Like the previous entry, JOURNEY 2 is full of colorfully spirited visual and 3D effects that further highlight why these films exist purely as feast for the eyes.  The actual 3D in the film is refreshingly crisp and cleanly delineated and is designed for maximum, in-your-face impact (again, the 3D here is not used for subtle accentuation, but for those ostentatious wow moments).  Director Brad Peyton wisely shot the film in brightly lit, candy-colored vistas and open spaces, which lends itself better for the dimmer and oftentimes murkier palette of 3D.  More often than not, JOURNEY 2 makes good use of its environments and utilizes its three-dimensionality to its fullest boundaries.  

JOURNEY 2: THE MYSTERIOUS ISLAND does suffer from some nagging faults, like its themes of family strife and the characters of Sean and Hank coming together through the collective ordeal of their quest comes off as artificially as the film’s effects.  Guzman is a funny actor, but he seems to mostly squander his talent here as the crying, screaming, and overly anxious simpleton role.  Hudgens is, no doubt, a natural beauty with ample assets on display here, but she too is saddled with a perfunctory love interest/eye candy/damsel role that requires very little out of her.  The film is also littered with pseudo-scientific-mumbo-jumbo lines that drew large, unintentional laughter from me, like when Hank declares, at one point, “It looks like the liquefaction has tripled overnight!”  Ouch.  How he managed to stay in character and keep a straight face is a testament to his acting abilities..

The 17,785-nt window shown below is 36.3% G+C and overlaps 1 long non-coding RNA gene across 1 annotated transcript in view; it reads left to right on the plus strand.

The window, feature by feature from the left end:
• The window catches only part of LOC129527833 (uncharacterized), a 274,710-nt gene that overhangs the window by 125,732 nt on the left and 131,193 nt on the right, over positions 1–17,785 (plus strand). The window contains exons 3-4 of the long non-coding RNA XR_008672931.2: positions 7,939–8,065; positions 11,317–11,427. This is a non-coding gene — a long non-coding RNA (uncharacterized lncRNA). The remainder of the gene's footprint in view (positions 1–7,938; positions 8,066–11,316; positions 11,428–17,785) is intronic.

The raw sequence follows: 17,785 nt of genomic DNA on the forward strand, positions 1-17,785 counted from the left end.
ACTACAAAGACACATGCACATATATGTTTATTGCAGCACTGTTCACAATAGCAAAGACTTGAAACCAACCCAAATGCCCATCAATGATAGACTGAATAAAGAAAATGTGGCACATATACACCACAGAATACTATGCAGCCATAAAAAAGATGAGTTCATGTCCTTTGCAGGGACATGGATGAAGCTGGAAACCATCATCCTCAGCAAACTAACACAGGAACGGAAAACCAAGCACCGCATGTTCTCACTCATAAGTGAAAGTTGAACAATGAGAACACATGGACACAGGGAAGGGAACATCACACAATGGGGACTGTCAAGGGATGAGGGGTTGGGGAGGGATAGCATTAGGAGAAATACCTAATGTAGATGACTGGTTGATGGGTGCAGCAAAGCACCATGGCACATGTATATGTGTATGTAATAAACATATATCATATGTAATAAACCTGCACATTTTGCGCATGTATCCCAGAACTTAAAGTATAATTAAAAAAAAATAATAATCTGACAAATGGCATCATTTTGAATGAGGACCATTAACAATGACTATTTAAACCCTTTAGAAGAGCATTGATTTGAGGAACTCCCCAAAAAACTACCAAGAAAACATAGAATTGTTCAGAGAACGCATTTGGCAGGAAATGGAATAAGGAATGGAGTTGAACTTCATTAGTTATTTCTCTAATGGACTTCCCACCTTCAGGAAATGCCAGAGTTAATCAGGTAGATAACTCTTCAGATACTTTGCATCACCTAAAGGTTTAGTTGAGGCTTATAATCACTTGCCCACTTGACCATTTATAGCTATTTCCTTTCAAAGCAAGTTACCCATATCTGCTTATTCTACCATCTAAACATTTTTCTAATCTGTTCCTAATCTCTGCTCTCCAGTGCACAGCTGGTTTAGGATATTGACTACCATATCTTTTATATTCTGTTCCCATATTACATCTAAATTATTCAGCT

It’s not that JOURNEY 2 isn’t preposterous and unpretentious fun; it’s just that I can’t totally recommend it as required viewing.  If you’ve seen the first film than there’s no real reason to see this sequel, especially for the expensive surcharged 3D ticket price.  It’s a modestly enjoyable diversion, but a forgettable and disposable one at that.  And speaking of disposable, the Looney Tunes short DAFFY'S RHAPSODY that preceded the film is done with CG animation and a lot of frenetic 3D gimmicks.  Is it just me, or does that not seem disingenuous to the glories of the original 2D hand painted Warner Brothers shorts of old?